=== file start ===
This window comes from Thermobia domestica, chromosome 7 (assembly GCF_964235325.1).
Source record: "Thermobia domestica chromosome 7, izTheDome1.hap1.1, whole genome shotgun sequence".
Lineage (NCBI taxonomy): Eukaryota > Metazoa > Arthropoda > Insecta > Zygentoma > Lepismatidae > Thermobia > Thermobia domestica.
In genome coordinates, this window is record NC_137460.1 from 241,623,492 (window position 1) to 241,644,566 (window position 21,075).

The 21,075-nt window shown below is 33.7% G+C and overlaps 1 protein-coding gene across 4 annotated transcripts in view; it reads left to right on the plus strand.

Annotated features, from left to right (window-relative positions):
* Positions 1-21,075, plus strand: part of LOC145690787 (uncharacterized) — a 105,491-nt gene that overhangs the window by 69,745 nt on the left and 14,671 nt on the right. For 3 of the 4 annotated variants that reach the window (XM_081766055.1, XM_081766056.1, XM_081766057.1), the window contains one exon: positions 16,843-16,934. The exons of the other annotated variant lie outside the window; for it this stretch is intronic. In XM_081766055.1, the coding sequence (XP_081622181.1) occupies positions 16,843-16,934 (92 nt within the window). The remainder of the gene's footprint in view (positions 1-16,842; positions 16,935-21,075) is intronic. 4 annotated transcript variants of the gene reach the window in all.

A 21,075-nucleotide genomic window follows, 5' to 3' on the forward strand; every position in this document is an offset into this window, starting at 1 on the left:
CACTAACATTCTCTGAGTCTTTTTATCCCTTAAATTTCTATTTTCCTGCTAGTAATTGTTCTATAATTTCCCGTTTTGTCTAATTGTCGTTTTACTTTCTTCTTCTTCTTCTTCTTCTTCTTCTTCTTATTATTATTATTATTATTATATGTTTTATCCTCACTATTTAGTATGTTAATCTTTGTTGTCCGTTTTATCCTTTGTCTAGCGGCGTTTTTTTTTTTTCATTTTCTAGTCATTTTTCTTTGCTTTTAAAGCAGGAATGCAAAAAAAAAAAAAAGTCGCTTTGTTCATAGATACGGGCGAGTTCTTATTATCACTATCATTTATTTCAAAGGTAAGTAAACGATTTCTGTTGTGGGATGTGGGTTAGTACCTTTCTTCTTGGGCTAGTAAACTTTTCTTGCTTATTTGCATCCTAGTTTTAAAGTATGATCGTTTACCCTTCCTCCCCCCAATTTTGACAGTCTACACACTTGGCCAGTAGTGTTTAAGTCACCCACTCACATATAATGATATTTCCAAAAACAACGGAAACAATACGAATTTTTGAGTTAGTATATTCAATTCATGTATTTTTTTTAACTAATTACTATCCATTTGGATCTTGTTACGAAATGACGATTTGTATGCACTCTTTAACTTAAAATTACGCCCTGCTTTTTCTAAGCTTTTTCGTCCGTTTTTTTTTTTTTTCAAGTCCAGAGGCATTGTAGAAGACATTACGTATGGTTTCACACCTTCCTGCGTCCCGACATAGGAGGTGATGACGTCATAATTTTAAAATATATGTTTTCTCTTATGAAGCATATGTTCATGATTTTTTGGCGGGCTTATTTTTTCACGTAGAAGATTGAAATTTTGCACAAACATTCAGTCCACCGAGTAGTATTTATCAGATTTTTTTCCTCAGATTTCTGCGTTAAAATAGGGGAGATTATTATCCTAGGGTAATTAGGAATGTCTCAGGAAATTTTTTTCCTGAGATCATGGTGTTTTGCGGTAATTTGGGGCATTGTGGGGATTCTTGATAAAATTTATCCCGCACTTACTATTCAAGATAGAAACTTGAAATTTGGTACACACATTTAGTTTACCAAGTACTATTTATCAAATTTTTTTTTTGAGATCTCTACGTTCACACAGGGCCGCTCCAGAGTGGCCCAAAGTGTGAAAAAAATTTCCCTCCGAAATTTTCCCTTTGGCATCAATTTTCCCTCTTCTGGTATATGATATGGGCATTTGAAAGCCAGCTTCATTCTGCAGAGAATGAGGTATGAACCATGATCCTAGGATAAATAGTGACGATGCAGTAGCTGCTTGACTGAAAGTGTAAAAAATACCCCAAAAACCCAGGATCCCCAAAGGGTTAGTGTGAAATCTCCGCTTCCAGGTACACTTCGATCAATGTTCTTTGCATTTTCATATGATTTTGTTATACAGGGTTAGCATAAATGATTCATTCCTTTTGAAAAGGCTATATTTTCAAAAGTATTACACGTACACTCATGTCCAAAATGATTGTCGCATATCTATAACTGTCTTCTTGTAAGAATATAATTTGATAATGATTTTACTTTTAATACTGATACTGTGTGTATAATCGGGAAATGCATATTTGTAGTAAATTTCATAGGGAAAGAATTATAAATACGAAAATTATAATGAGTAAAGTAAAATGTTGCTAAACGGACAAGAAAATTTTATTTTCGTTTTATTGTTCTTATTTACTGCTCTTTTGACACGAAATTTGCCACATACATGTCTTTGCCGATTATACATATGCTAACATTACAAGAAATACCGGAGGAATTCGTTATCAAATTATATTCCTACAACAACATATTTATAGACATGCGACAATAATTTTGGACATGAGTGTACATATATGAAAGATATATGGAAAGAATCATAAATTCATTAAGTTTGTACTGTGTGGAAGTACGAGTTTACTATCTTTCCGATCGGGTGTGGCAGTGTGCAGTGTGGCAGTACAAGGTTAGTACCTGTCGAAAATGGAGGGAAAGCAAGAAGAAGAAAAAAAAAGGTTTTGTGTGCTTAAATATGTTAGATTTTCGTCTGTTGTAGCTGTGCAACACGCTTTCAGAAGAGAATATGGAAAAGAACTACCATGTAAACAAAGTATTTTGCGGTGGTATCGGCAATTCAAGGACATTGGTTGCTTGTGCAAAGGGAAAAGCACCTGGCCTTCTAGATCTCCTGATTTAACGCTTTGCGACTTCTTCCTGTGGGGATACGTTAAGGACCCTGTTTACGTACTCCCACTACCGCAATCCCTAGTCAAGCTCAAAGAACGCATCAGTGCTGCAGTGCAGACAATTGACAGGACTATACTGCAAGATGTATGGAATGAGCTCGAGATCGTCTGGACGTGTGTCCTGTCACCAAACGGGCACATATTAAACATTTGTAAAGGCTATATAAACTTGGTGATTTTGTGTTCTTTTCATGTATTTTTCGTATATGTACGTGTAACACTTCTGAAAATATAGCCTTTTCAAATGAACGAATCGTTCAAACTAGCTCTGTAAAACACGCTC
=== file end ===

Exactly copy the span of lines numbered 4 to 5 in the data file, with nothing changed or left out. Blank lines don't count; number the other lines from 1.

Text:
In genome coordinates, this window is record NC_137460.1 from 241,623,492 (window position 1) to 241,644,566 (window position 21,075).

The 21,075-nt window shown below is 33.7% G+C and overlaps 1 protein-coding gene across 4 annotated transcripts in view; it reads left to right on the plus strand.